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Parisian prosecutor opens investigation into suspicions of rigging at Roland Garros

Parisian prosecutor opens investigation into suspicions of rigging at Roland Garros

The Paris prosecutor’s office announced on Tuesday the opening on October 1 of an investigation into “organized gang fraud” and “active and passive sports corruption” for suspicions of Roland Garros match-fixing, a practice that has recently tainted the tennis reputation.

According to the German newspaper Die Welt and the French sports daily L’Equipe, the suspicions are in the first round match of the women’s doubles played on September 30 between the Romanians Andreea Mitu and Patricia Maria Tig and the Russian Yana Sizikova and the American Madison Brengle.

“This is a first-round match with not very well-known players,” a source within the National Gaming Authority (ANJ) confirmed laconically to AFP, which regulates sports and horse racing games and bets in France .

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The investigation was opened on October 1.

The four players who participated in this match are far from the hierarchy of women’s world tennis: Tig is 59th, Mitu 512th, Brengle 78th, and Sizikova 89th.

The game being watched with particular attention is the fifth of the second set, a scoreless game won by the Romanian pair after two double faults by Russia’s 25-year-old Sizikova on duty.

The Romanians prevailed in two sets 7-6, 6-4.

According to L’Equipe, “significant amounts were wagered on the victory of this game by the Romanians through various operators in Paris, in different countries.”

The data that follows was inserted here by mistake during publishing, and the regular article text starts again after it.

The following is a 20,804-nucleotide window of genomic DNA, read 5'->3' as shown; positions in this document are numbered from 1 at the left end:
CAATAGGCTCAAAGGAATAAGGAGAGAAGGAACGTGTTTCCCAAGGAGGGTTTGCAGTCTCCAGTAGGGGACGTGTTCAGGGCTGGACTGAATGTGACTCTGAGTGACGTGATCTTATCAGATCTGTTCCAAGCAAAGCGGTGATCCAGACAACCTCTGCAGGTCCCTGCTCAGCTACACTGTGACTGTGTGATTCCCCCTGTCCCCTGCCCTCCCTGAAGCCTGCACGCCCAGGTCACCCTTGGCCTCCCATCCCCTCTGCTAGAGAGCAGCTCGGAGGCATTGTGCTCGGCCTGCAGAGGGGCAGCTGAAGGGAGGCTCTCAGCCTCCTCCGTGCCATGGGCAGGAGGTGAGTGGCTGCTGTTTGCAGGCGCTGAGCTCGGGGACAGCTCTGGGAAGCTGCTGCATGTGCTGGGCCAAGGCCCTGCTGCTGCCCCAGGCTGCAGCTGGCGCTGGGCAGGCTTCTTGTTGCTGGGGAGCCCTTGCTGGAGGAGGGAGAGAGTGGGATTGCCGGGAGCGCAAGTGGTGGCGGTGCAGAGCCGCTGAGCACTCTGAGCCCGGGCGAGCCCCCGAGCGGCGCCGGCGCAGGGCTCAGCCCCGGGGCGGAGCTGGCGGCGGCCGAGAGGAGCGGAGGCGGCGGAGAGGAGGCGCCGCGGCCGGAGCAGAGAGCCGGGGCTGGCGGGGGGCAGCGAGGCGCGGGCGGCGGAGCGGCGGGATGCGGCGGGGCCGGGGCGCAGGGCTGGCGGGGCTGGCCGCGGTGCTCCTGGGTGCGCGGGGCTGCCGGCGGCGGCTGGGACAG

– Second and third level tournaments –

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And according to a source close to the case, the bets made for the match represent “obviously large sums, abnormally high”, of the order of “several tens of thousands of euros.”

«We receive information through various channels. At the same time from private operators, an alert from GLMS (Global Lottery Monitoring System) and also from the Copenhagen group (which brings together 33 platforms to combat sports betting rigging) », continues the same source.

Tennis is often peppered with suspicions of trick matches, which often take place in second- or third-level tournaments.

On September 27, two players from Kyrgyzstan and Uzbekistan were investigated and placed under judicial control in France, as part of an open investigation after a tournament in Gonesse in March.

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In January, former Portuguese top-100 Joao Souza was suspended for life and fined $ 200,000 for fixing matches. AFP (HN).

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